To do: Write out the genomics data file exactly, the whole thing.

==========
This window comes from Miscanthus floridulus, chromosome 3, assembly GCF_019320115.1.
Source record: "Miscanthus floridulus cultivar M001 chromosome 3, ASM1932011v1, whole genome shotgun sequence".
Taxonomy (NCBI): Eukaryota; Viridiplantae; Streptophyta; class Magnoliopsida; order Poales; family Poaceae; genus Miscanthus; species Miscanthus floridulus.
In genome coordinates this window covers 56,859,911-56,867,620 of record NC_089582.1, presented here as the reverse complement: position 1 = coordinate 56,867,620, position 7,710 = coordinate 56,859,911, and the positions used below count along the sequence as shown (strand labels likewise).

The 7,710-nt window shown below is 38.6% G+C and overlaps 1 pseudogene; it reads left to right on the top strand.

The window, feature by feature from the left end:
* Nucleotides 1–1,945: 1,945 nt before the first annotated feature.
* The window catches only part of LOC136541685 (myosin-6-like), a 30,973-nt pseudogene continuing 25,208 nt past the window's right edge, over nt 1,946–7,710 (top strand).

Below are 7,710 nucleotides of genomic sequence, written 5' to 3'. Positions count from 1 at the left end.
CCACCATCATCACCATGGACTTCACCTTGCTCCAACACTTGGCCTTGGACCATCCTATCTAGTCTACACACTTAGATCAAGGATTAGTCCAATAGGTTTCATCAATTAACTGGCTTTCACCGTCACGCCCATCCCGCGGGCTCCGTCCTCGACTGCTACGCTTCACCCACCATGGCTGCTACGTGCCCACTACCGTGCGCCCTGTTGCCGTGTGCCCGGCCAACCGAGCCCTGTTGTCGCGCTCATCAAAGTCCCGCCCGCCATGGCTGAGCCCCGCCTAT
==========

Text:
This window comes from Miscanthus floridulus, chromosome 3, assembly GCF_019320115.1.
Source record: "Miscanthus floridulus cultivar M001 chromosome 3, ASM1932011v1, whole genome shotgun sequence".
Taxonomy (NCBI): Eukaryota; Viridiplantae; Streptophyta; class Magnoliopsida; order Poales; family Poaceae; genus Miscanthus; species Miscanthus floridulus.
In genome coordinates this window covers 56,859,911-56,867,620 of record NC_089582.1, presented here as the reverse complement: position 1 = coordinate 56,867,620, position 7,710 = coordinate 56,859,911, and the positions used below count along the sequence as shown (strand labels likewise).

The 7,710-nt window shown below is 38.6% G+C and overlaps 1 pseudogene; it reads left to right on the top strand.

The window, feature by feature from the left end:
* Nucleotides 1–1,945: 1,945 nt before the first annotated feature.
* The window catches only part of LOC136541685 (myosin-6-like), a 30,973-nt pseudogene continuing 25,208 nt past the window's right edge, over nt 1,946–7,710 (top strand).

Below are 7,710 nucleotides of genomic sequence, written 5' to 3'. Positions count from 1 at the left end.
CCACCATCATCACCATGGACTTCACCTTGCTCCAACACTTGGCCTTGGACCATCCTATCTAGTCTACACACTTAGATCAAGGATTAGTCCAATAGGTTTCATCAATTAACTGGCTTTCACCGTCACGCCCATCCCGCGGGCTCCGTCCTCGACTGCTACGCTTCACCCACCATGGCTGCTACGTGCCCACTACCGTGCGCCCTGTTGCCGTGTGCCCGGCCAACCGAGCCCTGTTGTCGCGCTCATCAAAGTCCCGCCCGCCATGGCTGAGCCCCGCCTAT